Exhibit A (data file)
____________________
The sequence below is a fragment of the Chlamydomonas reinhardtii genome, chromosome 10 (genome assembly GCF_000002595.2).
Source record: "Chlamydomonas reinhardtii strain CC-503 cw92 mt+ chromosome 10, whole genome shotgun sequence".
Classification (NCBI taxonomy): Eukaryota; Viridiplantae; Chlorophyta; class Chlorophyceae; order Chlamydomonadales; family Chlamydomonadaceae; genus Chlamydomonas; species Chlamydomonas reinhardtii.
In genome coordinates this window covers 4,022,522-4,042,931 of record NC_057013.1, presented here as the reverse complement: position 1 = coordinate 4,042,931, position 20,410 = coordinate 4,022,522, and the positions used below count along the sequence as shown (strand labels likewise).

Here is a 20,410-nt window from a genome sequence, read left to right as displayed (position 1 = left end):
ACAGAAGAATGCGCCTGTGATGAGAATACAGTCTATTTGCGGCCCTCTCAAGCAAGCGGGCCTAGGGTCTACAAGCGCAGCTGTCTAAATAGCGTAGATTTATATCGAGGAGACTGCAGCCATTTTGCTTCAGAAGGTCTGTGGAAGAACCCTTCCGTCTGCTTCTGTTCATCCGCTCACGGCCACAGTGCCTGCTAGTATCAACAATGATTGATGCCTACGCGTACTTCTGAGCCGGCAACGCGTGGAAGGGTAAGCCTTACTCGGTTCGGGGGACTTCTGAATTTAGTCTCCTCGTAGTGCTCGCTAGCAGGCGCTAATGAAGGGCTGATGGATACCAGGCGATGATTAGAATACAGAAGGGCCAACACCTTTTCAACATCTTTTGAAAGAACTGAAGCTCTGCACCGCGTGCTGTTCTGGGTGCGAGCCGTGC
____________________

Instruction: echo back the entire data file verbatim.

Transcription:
The sequence below is a fragment of the Chlamydomonas reinhardtii genome, chromosome 10 (genome assembly GCF_000002595.2).
Source record: "Chlamydomonas reinhardtii strain CC-503 cw92 mt+ chromosome 10, whole genome shotgun sequence".
Classification (NCBI taxonomy): Eukaryota; Viridiplantae; Chlorophyta; class Chlorophyceae; order Chlamydomonadales; family Chlamydomonadaceae; genus Chlamydomonas; species Chlamydomonas reinhardtii.
In genome coordinates this window covers 4,022,522-4,042,931 of record NC_057013.1, presented here as the reverse complement: position 1 = coordinate 4,042,931, position 20,410 = coordinate 4,022,522, and the positions used below count along the sequence as shown (strand labels likewise).

Here is a 20,410-nt window from a genome sequence, read left to right as displayed (position 1 = left end):
ACAGAAGAATGCGCCTGTGATGAGAATACAGTCTATTTGCGGCCCTCTCAAGCAAGCGGGCCTAGGGTCTACAAGCGCAGCTGTCTAAATAGCGTAGATTTATATCGAGGAGACTGCAGCCATTTTGCTTCAGAAGGTCTGTGGAAGAACCCTTCCGTCTGCTTCTGTTCATCCGCTCACGGCCACAGTGCCTGCTAGTATCAACAATGATTGATGCCTACGCGTACTTCTGAGCCGGCAACGCGTGGAAGGGTAAGCCTTACTCGGTTCGGGGGACTTCTGAATTTAGTCTCCTCGTAGTGCTCGCTAGCAGGCGCTAATGAAGGGCTGATGGATACCAGGCGATGATTAGAATACAGAAGGGCCAACACCTTTTCAACATCTTTTGAAAGAACTGAAGCTCTGCACCGCGTGCTGTTCTGGGTGCGAGCCGTGC